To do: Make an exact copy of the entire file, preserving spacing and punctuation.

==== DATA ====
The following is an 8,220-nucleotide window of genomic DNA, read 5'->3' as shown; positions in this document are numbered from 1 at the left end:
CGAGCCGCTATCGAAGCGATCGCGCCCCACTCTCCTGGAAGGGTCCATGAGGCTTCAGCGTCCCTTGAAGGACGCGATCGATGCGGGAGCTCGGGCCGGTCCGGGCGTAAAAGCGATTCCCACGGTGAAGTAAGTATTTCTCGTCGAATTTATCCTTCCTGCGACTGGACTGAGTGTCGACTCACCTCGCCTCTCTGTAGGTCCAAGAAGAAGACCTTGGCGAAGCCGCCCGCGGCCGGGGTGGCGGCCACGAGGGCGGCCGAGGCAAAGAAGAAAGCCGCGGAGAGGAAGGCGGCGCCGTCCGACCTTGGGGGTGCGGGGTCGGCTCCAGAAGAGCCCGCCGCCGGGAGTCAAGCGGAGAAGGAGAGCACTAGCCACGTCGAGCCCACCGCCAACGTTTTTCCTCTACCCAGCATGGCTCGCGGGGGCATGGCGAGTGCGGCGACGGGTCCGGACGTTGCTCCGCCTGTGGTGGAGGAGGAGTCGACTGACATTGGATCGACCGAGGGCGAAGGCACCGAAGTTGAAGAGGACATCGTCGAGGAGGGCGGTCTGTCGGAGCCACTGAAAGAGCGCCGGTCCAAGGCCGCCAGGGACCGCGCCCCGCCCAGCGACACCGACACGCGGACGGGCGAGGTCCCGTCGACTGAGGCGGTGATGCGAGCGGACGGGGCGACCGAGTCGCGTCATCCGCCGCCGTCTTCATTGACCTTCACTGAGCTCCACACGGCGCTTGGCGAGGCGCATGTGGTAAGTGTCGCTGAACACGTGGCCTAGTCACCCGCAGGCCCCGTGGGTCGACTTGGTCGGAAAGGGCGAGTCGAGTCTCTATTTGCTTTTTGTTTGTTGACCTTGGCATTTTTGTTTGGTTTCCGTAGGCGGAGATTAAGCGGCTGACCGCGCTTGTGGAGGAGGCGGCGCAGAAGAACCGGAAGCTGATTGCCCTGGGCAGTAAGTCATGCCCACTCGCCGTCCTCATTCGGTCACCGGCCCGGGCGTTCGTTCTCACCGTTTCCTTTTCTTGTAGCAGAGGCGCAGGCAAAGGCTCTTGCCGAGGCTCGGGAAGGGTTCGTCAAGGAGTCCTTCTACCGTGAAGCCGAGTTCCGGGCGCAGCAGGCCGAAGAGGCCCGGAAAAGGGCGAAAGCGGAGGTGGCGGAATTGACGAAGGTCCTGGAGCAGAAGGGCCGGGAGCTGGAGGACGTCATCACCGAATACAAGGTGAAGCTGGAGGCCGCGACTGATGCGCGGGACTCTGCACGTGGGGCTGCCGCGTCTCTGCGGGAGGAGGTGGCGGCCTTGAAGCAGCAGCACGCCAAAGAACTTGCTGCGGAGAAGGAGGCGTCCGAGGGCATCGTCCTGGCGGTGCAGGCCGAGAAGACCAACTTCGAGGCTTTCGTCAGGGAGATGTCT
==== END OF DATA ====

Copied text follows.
The following is an 8,220-nucleotide window of genomic DNA, read 5'->3' as shown; positions in this document are numbered from 1 at the left end:
CGAGCCGCTATCGAAGCGATCGCGCCCCACTCTCCTGGAAGGGTCCATGAGGCTTCAGCGTCCCTTGAAGGACGCGATCGATGCGGGAGCTCGGGCCGGTCCGGGCGTAAAAGCGATTCCCACGGTGAAGTAAGTATTTCTCGTCGAATTTATCCTTCCTGCGACTGGACTGAGTGTCGACTCACCTCGCCTCTCTGTAGGTCCAAGAAGAAGACCTTGGCGAAGCCGCCCGCGGCCGGGGTGGCGGCCACGAGGGCGGCCGAGGCAAAGAAGAAAGCCGCGGAGAGGAAGGCGGCGCCGTCCGACCTTGGGGGTGCGGGGTCGGCTCCAGAAGAGCCCGCCGCCGGGAGTCAAGCGGAGAAGGAGAGCACTAGCCACGTCGAGCCCACCGCCAACGTTTTTCCTCTACCCAGCATGGCTCGCGGGGGCATGGCGAGTGCGGCGACGGGTCCGGACGTTGCTCCGCCTGTGGTGGAGGAGGAGTCGACTGACATTGGATCGACCGAGGGCGAAGGCACCGAAGTTGAAGAGGACATCGTCGAGGAGGGCGGTCTGTCGGAGCCACTGAAAGAGCGCCGGTCCAAGGCCGCCAGGGACCGCGCCCCGCCCAGCGACACCGACACGCGGACGGGCGAGGTCCCGTCGACTGAGGCGGTGATGCGAGCGGACGGGGCGACCGAGTCGCGTCATCCGCCGCCGTCTTCATTGACCTTCACTGAGCTCCACACGGCGCTTGGCGAGGCGCATGTGGTAAGTGTCGCTGAACACGTGGCCTAGTCACCCGCAGGCCCCGTGGGTCGACTTGGTCGGAAAGGGCGAGTCGAGTCTCTATTTGCTTTTTGTTTGTTGACCTTGGCATTTTTGTTTGGTTTCCGTAGGCGGAGATTAAGCGGCTGACCGCGCTTGTGGAGGAGGCGGCGCAGAAGAACCGGAAGCTGATTGCCCTGGGCAGTAAGTCATGCCCACTCGCCGTCCTCATTCGGTCACCGGCCCGGGCGTTCGTTCTCACCGTTTCCTTTTCTTGTAGCAGAGGCGCAGGCAAAGGCTCTTGCCGAGGCTCGGGAAGGGTTCGTCAAGGAGTCCTTCTACCGTGAAGCCGAGTTCCGGGCGCAGCAGGCCGAAGAGGCCCGGAAAAGGGCGAAAGCGGAGGTGGCGGAATTGACGAAGGTCCTGGAGCAGAAGGGCCGGGAGCTGGAGGACGTCATCACCGAATACAAGGTGAAGCTGGAGGCCGCGACTGATGCGCGGGACTCTGCACGTGGGGCTGCCGCGTCTCTGCGGGAGGAGGTGGCGGCCTTGAAGCAGCAGCACGCCAAAGAACTTGCTGCGGAGAAGGAGGCGTCCGAGGGCATCGTCCTGGCGGTGCAGGCCGAGAAGACCAACTTCGAGGCTTTCGTCAGGGAGATGTCT